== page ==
Live Stock: Production, Prices and Exports for 1914 to 1918
Changes in the numbers of live stock are not made as readily as changes in the acreages of cultivated crops. There was, therefore, naturally a slower response to the price stimulus in the case of live stock than in plant products. However, the prices of bread grains, if not indeed of all grains, has a tendency to outrun live stock prices in time of war. Such is the case now, and the farmers are aware of it. The prices of wheat, rye, corn, and oats are so high that farmers hesitate to go more extensively into live stock, thinking that there is more profit in selling grain than in feeding it. This tendency has been for the most part overcome by the fixing of the hog-corn price ratio, by the fixing of milk prices, the virtual guarantee that beef prices will be steadied through government buying, and the regulation of wool prices.1 Why, it may be asked, should it be necessary to stabilize meat prices any more than to stabilize the prices of the corn, oats and hay used in animal production? The answer to this is that the process of production in the case of animals is a much longer one than in the case of crop production. The production of most animals not only requires a period of time running over several years, but it requires an investment which can not be shifted without considerable trouble and possible loss. As a result the producers of live stock are more apprehensive concerning future prices than are the grain farmers. If they start out to produce cattle, or sheep, for example, they can not abandon that line as readily as a wheat farmer can turn to something else, as barley and corn, and so divide his risks.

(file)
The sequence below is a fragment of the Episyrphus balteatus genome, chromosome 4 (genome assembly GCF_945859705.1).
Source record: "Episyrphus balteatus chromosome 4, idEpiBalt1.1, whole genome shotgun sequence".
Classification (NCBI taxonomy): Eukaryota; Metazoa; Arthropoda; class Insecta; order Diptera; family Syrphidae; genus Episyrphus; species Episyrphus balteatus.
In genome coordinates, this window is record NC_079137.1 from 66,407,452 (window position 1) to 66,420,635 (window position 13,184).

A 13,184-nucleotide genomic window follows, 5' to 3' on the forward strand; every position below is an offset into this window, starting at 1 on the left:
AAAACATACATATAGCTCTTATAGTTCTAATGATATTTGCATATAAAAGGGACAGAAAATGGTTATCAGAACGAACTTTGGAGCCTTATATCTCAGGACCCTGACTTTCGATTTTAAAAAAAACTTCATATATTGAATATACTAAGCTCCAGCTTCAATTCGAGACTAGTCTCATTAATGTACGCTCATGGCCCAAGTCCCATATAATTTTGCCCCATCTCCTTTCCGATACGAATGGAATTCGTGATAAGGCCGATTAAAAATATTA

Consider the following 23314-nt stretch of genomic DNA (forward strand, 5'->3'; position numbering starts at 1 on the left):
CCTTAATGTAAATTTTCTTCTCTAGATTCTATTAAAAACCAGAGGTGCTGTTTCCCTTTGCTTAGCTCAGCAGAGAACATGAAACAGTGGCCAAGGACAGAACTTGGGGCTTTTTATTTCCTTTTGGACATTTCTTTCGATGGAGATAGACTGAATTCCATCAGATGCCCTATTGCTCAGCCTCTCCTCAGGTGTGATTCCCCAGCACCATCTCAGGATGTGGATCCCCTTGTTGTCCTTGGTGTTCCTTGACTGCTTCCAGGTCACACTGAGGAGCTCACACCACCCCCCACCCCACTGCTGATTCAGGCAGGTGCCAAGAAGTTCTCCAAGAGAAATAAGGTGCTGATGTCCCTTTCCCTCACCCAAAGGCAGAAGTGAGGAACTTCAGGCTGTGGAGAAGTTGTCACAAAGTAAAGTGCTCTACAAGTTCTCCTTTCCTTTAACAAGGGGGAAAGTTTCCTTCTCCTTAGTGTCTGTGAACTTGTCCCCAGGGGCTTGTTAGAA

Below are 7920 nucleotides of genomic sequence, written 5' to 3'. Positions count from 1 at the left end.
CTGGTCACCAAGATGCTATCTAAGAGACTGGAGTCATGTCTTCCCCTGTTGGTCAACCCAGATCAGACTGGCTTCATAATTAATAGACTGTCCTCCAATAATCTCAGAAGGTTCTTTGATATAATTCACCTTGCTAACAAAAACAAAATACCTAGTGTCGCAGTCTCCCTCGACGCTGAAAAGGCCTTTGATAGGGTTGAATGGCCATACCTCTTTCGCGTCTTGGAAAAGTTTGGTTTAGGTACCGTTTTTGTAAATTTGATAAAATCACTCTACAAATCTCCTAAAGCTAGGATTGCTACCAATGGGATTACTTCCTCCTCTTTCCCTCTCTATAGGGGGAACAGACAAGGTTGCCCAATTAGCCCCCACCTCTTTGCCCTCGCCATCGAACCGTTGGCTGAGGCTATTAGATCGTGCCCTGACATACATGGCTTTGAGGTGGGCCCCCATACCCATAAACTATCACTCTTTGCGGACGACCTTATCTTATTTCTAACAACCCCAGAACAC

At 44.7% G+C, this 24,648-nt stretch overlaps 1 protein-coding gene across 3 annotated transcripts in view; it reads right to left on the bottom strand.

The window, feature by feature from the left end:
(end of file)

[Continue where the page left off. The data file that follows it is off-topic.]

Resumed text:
From the above argument, it might seem that under the circumstances which the war has brought about, stock raising____________________